I suggest that the National Party speak to its Federal colleagues about how the Australian Wheat Board is using its monopoly to destroy competition in the grain industry. If National Party members want to solve the problem they have greater access to the Minister than I have and they ought to speak to him. It does not make sense to have this silly competition with grain storage and handling. It is very silly. Everyone knows that the Wheat Board is building super grain silos and is talking about grain consolidation facilities—and that will distort the movement of grain. The board wants to move grain off the branch lines and onto the roads, and that will cause problems for local councils.
I am happy to work with the National Party on this, because I believe we have a joint problem. But members opposite should not come into the House and make all sorts of assertions based on ignorance. My comments about ignorance and the Opposition stand. Opposition members should do some basic research before they ask silly questions. If they did basic research they would understand the problem and we could all work on a solution.
The Hon. Dr ARTHUR CHESTERFIELD-EVANS: A supplementary question, Madam President.
The PRESIDENT: I call the Hon. Dr Arthur Chesterfield-Evans on a supplementary question.
The Hon. Dr ARTHUR CHESTERFIELD-EVANS: It is not actually a supplementary question; it is more a repetition of the question. Will the Minister reaffirm the Labor Government's commitment to maintaining CountryLink rail services, including rolling stock, land assets and access to rail lines in public hands? Will the Minister give an assurance that the CountryLink rail services for Armidale will not be closed down? Will the Minister answer my question, and not the interjections?
The Hon. Michael Egan: Point of order: Whilst all of us, being human, are prone on occasions to shoot ourselves in the foot, the Hon. Dr Arthur Chesterfield-Evans is the only person I know who shoots himself in the mouth. From his own mouth he has indicated that his question is not a supplementary question. Therefore, it should be ruled out of order.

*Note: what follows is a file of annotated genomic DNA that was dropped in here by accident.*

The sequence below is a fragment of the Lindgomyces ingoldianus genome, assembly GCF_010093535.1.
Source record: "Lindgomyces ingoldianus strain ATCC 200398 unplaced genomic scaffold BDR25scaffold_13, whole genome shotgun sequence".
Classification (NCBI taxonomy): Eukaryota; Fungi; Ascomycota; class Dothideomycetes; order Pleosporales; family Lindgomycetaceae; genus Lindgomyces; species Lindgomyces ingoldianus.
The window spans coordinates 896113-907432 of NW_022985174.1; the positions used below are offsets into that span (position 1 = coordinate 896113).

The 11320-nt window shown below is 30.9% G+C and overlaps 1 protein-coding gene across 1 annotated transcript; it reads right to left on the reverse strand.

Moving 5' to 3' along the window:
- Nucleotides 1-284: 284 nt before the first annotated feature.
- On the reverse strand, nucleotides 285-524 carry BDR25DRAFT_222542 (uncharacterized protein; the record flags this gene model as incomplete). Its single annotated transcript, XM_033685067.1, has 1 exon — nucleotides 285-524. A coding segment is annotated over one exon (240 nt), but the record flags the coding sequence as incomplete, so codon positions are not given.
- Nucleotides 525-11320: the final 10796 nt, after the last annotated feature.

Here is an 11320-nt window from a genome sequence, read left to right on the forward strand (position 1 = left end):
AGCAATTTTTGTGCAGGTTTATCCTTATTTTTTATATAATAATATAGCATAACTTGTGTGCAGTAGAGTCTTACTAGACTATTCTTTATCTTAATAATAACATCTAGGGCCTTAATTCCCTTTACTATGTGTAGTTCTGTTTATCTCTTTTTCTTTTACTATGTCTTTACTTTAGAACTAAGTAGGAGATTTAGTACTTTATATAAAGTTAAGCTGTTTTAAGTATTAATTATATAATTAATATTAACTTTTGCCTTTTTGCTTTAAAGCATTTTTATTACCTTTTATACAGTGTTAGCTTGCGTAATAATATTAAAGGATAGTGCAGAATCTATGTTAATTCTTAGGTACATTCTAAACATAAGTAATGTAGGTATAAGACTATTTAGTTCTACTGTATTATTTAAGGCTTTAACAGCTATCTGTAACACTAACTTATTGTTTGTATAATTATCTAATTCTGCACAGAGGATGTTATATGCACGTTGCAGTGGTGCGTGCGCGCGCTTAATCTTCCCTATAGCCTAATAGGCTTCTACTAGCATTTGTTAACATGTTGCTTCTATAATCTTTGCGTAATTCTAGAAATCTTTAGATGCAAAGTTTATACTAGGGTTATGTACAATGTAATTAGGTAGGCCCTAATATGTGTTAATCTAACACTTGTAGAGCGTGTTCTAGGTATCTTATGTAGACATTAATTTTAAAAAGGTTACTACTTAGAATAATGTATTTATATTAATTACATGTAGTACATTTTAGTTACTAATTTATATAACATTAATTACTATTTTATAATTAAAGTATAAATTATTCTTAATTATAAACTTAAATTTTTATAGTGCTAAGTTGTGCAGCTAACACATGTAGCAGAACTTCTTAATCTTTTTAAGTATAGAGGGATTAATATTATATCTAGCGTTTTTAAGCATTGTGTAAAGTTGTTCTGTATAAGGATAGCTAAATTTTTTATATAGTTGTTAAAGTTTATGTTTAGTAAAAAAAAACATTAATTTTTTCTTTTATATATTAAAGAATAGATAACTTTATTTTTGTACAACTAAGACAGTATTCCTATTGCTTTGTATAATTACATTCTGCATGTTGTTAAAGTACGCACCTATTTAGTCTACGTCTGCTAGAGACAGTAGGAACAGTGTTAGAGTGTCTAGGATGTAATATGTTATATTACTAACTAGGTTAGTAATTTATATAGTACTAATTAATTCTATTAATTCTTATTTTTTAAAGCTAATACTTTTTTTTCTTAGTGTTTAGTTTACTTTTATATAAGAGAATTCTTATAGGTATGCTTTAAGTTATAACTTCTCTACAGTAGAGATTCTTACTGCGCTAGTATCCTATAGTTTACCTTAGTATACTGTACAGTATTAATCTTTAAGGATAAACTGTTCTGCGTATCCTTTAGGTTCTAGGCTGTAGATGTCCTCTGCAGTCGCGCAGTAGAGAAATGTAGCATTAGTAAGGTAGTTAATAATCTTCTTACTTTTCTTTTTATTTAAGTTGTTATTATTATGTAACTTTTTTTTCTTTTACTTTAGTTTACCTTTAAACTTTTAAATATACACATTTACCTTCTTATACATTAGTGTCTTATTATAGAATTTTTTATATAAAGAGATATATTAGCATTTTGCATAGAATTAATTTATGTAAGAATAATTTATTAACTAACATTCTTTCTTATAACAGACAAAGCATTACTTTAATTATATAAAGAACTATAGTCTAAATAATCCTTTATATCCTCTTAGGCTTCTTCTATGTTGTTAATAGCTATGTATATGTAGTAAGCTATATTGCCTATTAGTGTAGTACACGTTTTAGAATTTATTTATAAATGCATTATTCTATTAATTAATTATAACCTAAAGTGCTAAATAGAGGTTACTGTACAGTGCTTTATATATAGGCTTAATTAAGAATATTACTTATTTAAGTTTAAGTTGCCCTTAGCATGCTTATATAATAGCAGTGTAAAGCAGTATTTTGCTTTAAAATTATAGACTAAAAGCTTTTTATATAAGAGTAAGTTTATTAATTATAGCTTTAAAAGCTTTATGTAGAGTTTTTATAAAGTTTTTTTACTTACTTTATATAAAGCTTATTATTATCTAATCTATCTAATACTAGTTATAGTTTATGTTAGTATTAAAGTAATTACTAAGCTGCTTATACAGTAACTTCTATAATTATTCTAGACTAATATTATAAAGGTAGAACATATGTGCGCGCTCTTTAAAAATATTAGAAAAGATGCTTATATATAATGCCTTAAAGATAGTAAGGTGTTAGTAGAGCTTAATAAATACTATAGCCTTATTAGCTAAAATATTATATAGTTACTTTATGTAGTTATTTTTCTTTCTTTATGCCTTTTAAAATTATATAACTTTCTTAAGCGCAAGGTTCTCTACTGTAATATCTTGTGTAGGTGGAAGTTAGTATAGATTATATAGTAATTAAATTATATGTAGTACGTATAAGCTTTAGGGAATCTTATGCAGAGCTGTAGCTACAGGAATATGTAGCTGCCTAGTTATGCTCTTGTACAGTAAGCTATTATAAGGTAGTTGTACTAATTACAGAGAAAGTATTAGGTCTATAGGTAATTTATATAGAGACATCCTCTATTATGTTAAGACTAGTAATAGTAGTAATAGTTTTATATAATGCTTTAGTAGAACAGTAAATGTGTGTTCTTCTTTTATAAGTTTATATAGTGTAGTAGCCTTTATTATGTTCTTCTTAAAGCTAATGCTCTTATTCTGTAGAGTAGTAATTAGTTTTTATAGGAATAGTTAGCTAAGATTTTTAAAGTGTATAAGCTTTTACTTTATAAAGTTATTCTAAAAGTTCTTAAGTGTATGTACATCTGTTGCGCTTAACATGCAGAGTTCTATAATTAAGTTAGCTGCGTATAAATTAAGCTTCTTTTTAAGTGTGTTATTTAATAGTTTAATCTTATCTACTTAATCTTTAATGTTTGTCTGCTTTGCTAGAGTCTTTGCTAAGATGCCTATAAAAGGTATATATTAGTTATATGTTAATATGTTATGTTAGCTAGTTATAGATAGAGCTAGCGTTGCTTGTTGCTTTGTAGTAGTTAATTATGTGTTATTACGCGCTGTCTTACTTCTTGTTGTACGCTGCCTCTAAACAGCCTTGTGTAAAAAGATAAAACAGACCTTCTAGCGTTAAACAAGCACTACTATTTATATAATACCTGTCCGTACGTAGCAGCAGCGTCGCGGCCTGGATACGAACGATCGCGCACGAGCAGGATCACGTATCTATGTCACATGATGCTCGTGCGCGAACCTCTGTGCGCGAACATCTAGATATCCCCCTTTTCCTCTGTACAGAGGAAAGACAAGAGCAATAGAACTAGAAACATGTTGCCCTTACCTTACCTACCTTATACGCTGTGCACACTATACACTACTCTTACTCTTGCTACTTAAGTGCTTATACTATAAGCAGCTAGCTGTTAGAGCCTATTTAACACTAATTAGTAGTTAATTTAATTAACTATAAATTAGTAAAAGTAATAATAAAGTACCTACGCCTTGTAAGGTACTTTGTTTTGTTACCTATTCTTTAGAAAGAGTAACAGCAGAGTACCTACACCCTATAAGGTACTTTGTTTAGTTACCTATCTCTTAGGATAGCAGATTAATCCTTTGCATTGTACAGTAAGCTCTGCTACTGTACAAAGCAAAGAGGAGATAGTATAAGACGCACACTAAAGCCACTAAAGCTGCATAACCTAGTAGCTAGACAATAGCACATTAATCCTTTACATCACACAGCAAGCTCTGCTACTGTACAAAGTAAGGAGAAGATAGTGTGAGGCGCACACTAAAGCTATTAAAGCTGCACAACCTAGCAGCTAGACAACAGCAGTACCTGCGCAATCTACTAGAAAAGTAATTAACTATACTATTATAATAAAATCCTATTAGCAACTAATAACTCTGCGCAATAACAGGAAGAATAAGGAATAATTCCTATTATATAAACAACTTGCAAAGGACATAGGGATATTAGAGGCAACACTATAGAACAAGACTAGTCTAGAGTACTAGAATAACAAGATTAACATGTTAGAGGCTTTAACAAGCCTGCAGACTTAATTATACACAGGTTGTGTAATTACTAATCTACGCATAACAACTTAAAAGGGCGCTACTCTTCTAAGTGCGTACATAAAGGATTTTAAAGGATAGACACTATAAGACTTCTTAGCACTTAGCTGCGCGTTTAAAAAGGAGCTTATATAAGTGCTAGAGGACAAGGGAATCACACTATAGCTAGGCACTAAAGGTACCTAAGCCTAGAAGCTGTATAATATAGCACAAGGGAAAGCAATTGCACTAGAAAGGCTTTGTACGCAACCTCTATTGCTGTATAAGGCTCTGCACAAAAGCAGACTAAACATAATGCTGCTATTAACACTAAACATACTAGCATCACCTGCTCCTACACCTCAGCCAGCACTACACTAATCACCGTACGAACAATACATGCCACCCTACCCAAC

The Hon. John Ryan: To the point of order: Notwithstanding anything that the Hon. Dr Arthur Chesterfield-Evans said in the lead-up to his question, his question in effect asked the Minister to elucidate on an answer. Therefore, the question is in order.
The Hon. Dr Arthur Chesterfield-Evans: To the point of order: I was pointing out that the Minister had spent the whole of his four minutes answering interjections and had not answered my question. I repeated a large part of my question and then asked the key question: Will the Minister not be distracted by interjections and answer the question as asked—which is effectively asking for an elucidation of his answer?
The Hon. Michael Egan: Further to the point of order: It is quite clear that the Hon. Dr Arthur Chesterfield-Evans did not like the Minister's answer. It should be pointed out to the Hon. Dr Arthur Chesterfield-Evans that he can ask the questions but it is the Ministers who give the answers.
The PRESIDENT: Order! I am persuaded by the Hon. Dr Arthur Chesterfield-Evans that he was seeking elucidation and felt that the Minister had not fully answered his original question. I remind the honourable member that it is common to ask for elucidation when a member feels he or she has not understood the answer. The Minister may answer the question.
The Hon. MICHAEL COSTA: I suggest the honourable member obtain a copy of the Parry report, which is currently available on the web site.
The Hon. Dr Arthur Chesterfield-Evans: That is what I am asking you about.
The Hon. MICHAEL COSTA: Has the member read it?
The Hon. Dr Arthur Chesterfield-Evans: Yes.
The Hon. MICHAEL COSTA: Really? If the member has read it I do not need to elucidate any further because the report says it all.